August 25, 2011 by staff
Hurricane Preparedness, An earthquake shook the entire east coast just a few minutes this week. It gave no warning, no indication that would ever happen, and then, within seconds, he disappeared. In the evening, everyone was back in the groove of Manhattan – and what passes for it in Washington, Philadelphia and so on.
However, the earthquake was only the introductory paragraph of what will be a story of a week’s time on other, more slowly on some turmoil: Hurricane Irene.
Interestingly, as we now have such accurate prediction of electronic devices, drama-hungry media, such as personal communication and universal, each individual who is evenly remotely in the way of this little time is being subjected to the psychological stress of waiting. Access to television and the web every 15 minutes to see if the “cone of prediction” has finally embraced a territory of their home becomes a compulsive ritual. The Weather Channel is doubled the staff, knowing that their ads hair replacement and foot fungus triple in value during the time of storm.
Survive here on the Gulf Coast; my life has been marked by many events such as. However, the first two storms occurred at a time with relatively primitive indicators of progress. At that time not reported, which did not suffer from the days of anxiety, as both hurricanes past, the death toll was largely unaffected by the lack of preparation. The cost of material, it was inevitable. Nothing to be done. But there was no significant loss of life incurred solely by excess foreign concern.
1957 Hurricane Audrey was and remains the strongest storm of America always in the month of June. A Category 4 Audrey crashed headfirst into southwestern Louisiana. I was in third grade and spent a week at a very primitive, though pleasant, summer camp in the forest with my two cousins. One night the wind began to blow hard and rain started coming sideways, so everything has to sleep on pallets in the cafeteria. We ate peanut butter and jelly by candlelight. That was my Hurricane Audrey.
A week later, my father and I drove to the coast devastated the small town of Holly Beach, where we spend time in summer in a ramshackle house in the small beach. Approaching the Gulf Coast, Dad kept his eye on the odometer, anticipating a break in the tracks and signals. He was right to do so. Two miles from Holly Beach, large oil astride the road from east to west. There was no one on board. We went carefully through the drained rice fields, traveling around the propeller, which rose above 20 feet from our car. In just a mile, who were in the water’s edge?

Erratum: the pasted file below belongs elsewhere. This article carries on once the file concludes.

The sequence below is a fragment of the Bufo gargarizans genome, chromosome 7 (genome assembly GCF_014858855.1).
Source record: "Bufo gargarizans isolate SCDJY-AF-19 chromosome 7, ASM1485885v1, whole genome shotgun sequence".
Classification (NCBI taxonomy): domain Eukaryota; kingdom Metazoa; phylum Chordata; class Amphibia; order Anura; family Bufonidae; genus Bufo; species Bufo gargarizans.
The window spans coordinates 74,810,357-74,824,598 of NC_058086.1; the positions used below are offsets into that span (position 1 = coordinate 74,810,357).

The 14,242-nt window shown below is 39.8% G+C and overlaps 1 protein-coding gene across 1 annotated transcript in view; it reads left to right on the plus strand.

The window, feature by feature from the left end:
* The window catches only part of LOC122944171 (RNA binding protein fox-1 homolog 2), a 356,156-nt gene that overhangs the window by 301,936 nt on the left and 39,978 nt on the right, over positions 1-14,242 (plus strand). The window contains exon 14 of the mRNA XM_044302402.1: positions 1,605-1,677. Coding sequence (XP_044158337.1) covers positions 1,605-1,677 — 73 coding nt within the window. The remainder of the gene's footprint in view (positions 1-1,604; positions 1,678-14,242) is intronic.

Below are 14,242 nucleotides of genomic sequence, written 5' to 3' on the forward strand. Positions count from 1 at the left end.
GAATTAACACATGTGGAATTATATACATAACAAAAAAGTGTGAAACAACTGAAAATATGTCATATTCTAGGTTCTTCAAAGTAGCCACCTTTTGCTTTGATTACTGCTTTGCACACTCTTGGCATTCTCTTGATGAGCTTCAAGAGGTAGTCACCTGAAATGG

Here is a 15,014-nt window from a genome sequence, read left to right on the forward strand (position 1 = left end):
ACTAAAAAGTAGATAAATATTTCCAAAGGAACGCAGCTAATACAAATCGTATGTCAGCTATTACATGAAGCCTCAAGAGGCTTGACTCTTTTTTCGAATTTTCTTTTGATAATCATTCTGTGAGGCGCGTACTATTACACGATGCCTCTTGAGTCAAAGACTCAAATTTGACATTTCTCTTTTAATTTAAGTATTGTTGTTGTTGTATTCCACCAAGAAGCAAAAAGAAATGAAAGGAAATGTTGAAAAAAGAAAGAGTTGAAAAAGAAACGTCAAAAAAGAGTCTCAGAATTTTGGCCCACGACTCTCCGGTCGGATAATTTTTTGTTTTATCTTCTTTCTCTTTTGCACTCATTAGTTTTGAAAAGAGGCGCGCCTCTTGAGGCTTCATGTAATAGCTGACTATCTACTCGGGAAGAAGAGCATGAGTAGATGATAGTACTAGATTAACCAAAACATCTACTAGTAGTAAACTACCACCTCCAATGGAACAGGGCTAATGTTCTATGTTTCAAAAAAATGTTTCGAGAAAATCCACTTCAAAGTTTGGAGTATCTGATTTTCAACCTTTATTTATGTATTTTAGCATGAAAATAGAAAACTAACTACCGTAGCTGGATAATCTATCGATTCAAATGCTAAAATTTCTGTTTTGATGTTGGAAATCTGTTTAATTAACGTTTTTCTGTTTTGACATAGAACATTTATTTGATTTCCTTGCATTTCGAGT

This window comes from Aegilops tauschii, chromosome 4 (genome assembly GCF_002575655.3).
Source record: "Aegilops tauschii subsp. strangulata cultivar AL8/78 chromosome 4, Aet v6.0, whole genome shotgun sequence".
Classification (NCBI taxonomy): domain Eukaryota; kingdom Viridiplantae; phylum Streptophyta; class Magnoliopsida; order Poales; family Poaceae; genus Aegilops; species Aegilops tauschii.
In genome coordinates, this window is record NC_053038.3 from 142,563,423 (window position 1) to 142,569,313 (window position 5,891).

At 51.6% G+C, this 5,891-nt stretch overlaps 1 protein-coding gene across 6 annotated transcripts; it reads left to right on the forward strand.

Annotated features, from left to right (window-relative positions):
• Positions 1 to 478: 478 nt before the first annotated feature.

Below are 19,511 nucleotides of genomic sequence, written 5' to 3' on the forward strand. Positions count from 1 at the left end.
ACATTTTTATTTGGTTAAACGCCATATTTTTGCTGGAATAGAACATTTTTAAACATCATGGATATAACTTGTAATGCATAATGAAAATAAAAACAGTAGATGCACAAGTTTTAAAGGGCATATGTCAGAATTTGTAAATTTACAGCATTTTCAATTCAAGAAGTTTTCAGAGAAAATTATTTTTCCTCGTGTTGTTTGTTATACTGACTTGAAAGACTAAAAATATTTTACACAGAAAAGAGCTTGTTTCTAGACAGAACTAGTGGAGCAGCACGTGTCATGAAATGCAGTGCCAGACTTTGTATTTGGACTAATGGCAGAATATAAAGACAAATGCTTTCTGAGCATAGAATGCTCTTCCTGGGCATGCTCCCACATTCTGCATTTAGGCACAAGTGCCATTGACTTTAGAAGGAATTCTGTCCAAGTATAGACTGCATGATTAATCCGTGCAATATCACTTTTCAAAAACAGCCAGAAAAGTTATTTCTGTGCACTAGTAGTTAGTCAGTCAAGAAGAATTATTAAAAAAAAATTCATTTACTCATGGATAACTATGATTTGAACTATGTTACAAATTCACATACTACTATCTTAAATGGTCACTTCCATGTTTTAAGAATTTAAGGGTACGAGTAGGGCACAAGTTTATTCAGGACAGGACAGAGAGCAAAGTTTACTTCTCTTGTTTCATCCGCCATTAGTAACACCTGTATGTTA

But Holly Beach was not in sight. The sand never returned, and the hometown is still a quarter mile into the sea. Audrey and thus did affect me, after the fact.
In 1965, Hurricane Betsy roared directly over the New Orleans itself, and then crashed directly upstream through Baton Rouge, reaching the coast during my first week at university. I had been away from home and in school for only three days, sleeping on top of a bunk bed screaming, drinking beer with different young foreigners – in the process, and hoping toanlyze the origins of adult life.
We had no TVs or phones or computers, little interest in listening to weather reports on radio otherwise full of the Beatles and the Stones. Therefore, he had received no warning when we awoke to the lack of electricity and 155 mph winds. Betsy was suddenly bursts rather difficult for the mile-wide Mississippi River raised 10 feet at the edges. The water rushed over the levees of Lake Pontchartrain, but the levees held.
Roaring winds shook the bedroom window of wrought iron. I dropped down from the bed. Passing through about four feet unexpected cold liquid and floating shoes.
My ground floor bedroom was waist-deep in floodwater. I leaned forward and looked through the main entrance of the strong, thick-walled construction, fascinated. Cars rolling down the street, driven by the wind to move sideways on its own. Up in expansion-uprooted oaks, three-storey buildings flew low class, and crashed into the tallest structures.
And I thought, “This is what life outside the home is.” Betsy, as bad as it was, was not able to traumatize advance. It was right there.
Forty years later, I returned to New Orleans from Japan 48 hours before Katrina. I was seriously outdated, but when I got home, I immediately grabbed a ladder and began to secure storm shutters to the windows of my house 27. Upon completion, the storm was only 18 hours away and the city was under a mandatory evacuation order. There was also a great emotional stress to handle. I did. After 14 hours of terror-filled ride, with three cats VW Beetle and the clothing was never a safe place, 200 miles north.
It was the first time in my life evacuated. I have vowed not to leave again.
My 48 hours of waiting for hurricane preparedness kit now involves batteries and flashlights, bottles of oil for lamps and lanterns, fresh water and a chest full of ice, a battery powered radio and two good books, a couple of bags of crisps and, of course, a large visible supply of bourbon.
And because I live where you do, I got in my yard a little canoe – a shallow water boat Cajun – and a gas generator. None of which is likely to be necessary in New York or Boston.
But elsewhere, a calm demeanor and positive absorption of selected information are essential. If it’s going to happen, it will. These days, after the logistical preparation is complete, go into a holiday mood, leaving only two-day weather updates.
Strong winds or not, Happy Hour will come when needed.
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